The Vellemann kit as is has a low (2k2) input resistance. However, with a few changes in resistor values and a TL071 substituted for the 741 the PCB could be just the job.


The PSU for it would need to be a common terminal voltage doubler rather than the bipolar version I suggested before. Could use the same Ds and Cs, though.
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Old 14th Aug 2019, 12:13 pm   #35
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Default Re: Convert Vintage Valve Radio to Guitar Amp

To give an idea of the sort of results that can be expected I have recorded a couple of short audio clips playing guitar through a valve radio. The radio is a Bush VHF61 and the guitar is plugged into the gram input. The audio output stage of the Bush is the typical single triode gain stage into a pentode output valve so is a similar topology to the radio that the OP is looking at using. The speaker in the Bush is a relatively small 6x4 elliptical speaker so not ideal but even so I don't think it sounds too bad.

Clip 1 is just the guitar straight into the radio, clip 2 is with an overdrive pedal (Ibanez Tube Screamer) set to boost the signal and overdrive the valves.

http://www.pjdamplifiers.co.uk/media/radio-amp.html
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Old 14th Aug 2019, 12:27 pm   #36
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Default Re: Convert Vintage Valve Radio to Guitar Amp

Nice playin'...Sounds ok to me.

Lawrence.
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Old 14th Aug 2019, 12:35 pm   #37
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Default Re: Convert Vintage Valve Radio to Guitar Amp

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To give an idea of the sort of results that can be expected I have recorded a couple of short audio clips playing guitar through a valve radio. The radio is a Bush VHF61 and the guitar is plugged into the gram input. The audio output stage of the Bush is the typical single triode gain stage into a pentode output valve so is a similar topology to the radio that the OP is looking at using. The speaker in the Bush is a relatively small 6x4 elliptical speaker so not ideal but even so I don't think it sounds too bad.

Clip 1 is just the guitar straight into the radio, clip 2 is with an overdrive pedal (Ibanez Tube Screamer) set to boost the signal and overdrive the valves.

http://www.pjdamplifiers.co.uk/media/radio-amp.html
Awesome! That is what we are looking for!

I can't wait to get this project going!
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Old 14th Aug 2019, 2:54 pm   #38
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Default Re: Convert Vintage Valve Radio to Guitar Amp

Have the collective on here ever thought that the OP might, purely and simply, want to play his guitar through a vintage radio? Yes, there are (maybe?) a thousand and one reasons not to do that, but if he wants to do it, that's what he wants! I sometimes think in our quest to be helpful, a lot of threads become skewed by well meaning attempts for the OP to do it 'another way'. An OP can sometimes be made to feel even foolish, such is the backlash of "What do you want to do that for?" or "Why not do this instead?". I personally find that frustrating sometimes when I have a clear view of what I need (and it's viable), I just need some specific information along the way, not a 360 degrees change of direction. Nonetheless, the upside of this situation is the 'side' information that comes out of the thread. And I guess that's what a forum is all about, the sharing of ideas and information.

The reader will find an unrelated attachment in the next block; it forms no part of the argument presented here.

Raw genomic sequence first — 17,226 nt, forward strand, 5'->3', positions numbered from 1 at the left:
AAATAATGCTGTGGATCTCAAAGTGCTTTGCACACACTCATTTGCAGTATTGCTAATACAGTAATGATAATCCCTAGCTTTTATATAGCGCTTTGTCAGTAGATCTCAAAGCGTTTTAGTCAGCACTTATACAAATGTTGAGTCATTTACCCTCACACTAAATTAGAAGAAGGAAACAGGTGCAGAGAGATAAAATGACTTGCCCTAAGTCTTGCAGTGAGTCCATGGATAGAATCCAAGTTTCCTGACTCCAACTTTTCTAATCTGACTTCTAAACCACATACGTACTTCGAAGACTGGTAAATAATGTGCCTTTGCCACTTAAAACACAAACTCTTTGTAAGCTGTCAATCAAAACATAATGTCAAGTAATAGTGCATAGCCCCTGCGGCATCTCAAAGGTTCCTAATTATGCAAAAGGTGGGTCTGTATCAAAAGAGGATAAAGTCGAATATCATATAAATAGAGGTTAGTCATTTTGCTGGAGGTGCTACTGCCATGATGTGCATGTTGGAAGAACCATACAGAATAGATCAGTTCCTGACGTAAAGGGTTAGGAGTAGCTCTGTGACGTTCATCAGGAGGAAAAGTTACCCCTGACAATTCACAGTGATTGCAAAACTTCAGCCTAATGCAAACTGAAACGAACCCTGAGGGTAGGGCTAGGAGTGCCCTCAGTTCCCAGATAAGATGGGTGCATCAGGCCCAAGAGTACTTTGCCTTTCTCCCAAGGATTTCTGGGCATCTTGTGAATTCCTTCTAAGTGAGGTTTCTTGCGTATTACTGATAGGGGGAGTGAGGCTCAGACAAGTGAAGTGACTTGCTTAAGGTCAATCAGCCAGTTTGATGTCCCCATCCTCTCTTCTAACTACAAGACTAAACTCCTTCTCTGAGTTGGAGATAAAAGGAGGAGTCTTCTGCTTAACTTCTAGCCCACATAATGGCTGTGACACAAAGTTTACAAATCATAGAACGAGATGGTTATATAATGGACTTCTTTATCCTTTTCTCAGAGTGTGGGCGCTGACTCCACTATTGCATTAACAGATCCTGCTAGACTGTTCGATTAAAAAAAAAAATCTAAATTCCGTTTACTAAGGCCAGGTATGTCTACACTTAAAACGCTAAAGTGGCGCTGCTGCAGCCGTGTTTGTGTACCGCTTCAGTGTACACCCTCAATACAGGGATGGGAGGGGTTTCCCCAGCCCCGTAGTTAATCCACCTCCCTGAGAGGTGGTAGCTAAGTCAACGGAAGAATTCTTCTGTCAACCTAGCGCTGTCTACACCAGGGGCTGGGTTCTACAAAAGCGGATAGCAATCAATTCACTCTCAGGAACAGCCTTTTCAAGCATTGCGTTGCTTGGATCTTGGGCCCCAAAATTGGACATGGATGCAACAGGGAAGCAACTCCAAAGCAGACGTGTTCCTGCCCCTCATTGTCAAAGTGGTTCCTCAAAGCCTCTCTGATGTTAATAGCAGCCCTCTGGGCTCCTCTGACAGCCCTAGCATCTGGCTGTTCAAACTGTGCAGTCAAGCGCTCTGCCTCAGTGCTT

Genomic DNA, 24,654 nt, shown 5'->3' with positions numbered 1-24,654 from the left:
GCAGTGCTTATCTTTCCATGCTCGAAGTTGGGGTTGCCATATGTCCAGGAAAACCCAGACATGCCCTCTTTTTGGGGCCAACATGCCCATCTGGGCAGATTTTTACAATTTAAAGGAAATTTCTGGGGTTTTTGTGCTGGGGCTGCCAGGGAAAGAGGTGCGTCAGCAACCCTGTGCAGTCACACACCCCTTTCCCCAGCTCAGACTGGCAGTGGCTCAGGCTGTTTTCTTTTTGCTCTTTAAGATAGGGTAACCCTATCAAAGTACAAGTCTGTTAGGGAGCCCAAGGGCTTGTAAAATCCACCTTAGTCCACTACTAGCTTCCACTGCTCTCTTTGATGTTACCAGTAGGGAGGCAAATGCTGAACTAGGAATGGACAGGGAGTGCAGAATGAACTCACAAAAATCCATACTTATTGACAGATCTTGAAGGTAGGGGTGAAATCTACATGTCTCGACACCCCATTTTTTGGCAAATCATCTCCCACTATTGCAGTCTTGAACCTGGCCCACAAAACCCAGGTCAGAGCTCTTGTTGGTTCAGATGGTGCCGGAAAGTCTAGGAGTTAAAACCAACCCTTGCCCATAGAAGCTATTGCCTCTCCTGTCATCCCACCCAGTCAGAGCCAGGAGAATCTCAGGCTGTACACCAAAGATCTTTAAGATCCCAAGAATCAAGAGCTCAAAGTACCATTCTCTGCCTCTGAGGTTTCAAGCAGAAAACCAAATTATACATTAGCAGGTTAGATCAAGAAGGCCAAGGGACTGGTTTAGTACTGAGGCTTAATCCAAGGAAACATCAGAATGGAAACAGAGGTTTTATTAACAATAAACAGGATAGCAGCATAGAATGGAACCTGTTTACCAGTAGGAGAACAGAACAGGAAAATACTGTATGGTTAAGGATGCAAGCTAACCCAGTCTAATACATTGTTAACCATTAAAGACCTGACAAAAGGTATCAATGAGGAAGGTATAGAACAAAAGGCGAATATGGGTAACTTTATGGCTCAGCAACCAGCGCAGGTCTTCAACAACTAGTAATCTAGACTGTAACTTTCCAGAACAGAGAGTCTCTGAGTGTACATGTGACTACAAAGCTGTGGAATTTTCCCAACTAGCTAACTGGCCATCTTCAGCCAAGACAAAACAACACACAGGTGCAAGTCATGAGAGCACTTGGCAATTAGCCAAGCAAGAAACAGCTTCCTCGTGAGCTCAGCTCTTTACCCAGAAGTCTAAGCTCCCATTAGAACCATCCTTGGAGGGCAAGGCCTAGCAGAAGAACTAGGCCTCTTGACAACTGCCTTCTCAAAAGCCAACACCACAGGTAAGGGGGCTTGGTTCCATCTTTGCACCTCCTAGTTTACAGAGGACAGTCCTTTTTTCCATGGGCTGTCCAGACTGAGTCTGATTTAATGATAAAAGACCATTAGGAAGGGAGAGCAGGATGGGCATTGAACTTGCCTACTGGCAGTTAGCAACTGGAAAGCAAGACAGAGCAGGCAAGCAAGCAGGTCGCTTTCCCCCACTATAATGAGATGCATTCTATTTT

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Old 14th Aug 2019, 5:26 pm   #39
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Default Re: Convert Vintage Valve Radio to Guitar Amp

Isn't that half the fun of forums

From my perspective (as the OP), I did wonder what response this thread would get, fully expecting a range of responses from:
  • You monster, you can't destroy a beautiful vintage radio and you will electrocute yourself; through to
  • That is a cool project, you might get some cool sounds!

I figure that the rationale for doing such a project involves some specific knowledge that non-guitar players wouldn't know about. So I probably should have added a little more detail in the first post, to make it clear why it is a good project in the first place.

From a new forum user perspective, I am extremely delighted with all the post responses. It is great to find such an active forum, with such knowledgeable and helpful people.

Thanks for everyone's input and comments so far.
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Old 15th Aug 2019, 6:04 pm   #40
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Default Re: Convert Vintage Valve Radio to Guitar Amp

So, unfortunately, the person I bought the radio from, thought it was completely fine to ship it without any bubble wrap.

When it arrived, the whole wooden case was broken and fell apart in my hands and the tuning glass completely smashed.

The chassis seemed OK, so I fitted the new flex and That Capacitor, stood well back and turned it on.

I turned it on, and nothing happened, and as I turned the on/off dial back to off, the house RCD tripped.

I turned it all back on again and the audio transformer got very hot and some wax dripped out of it.



Thoughts regarding next steps - if any?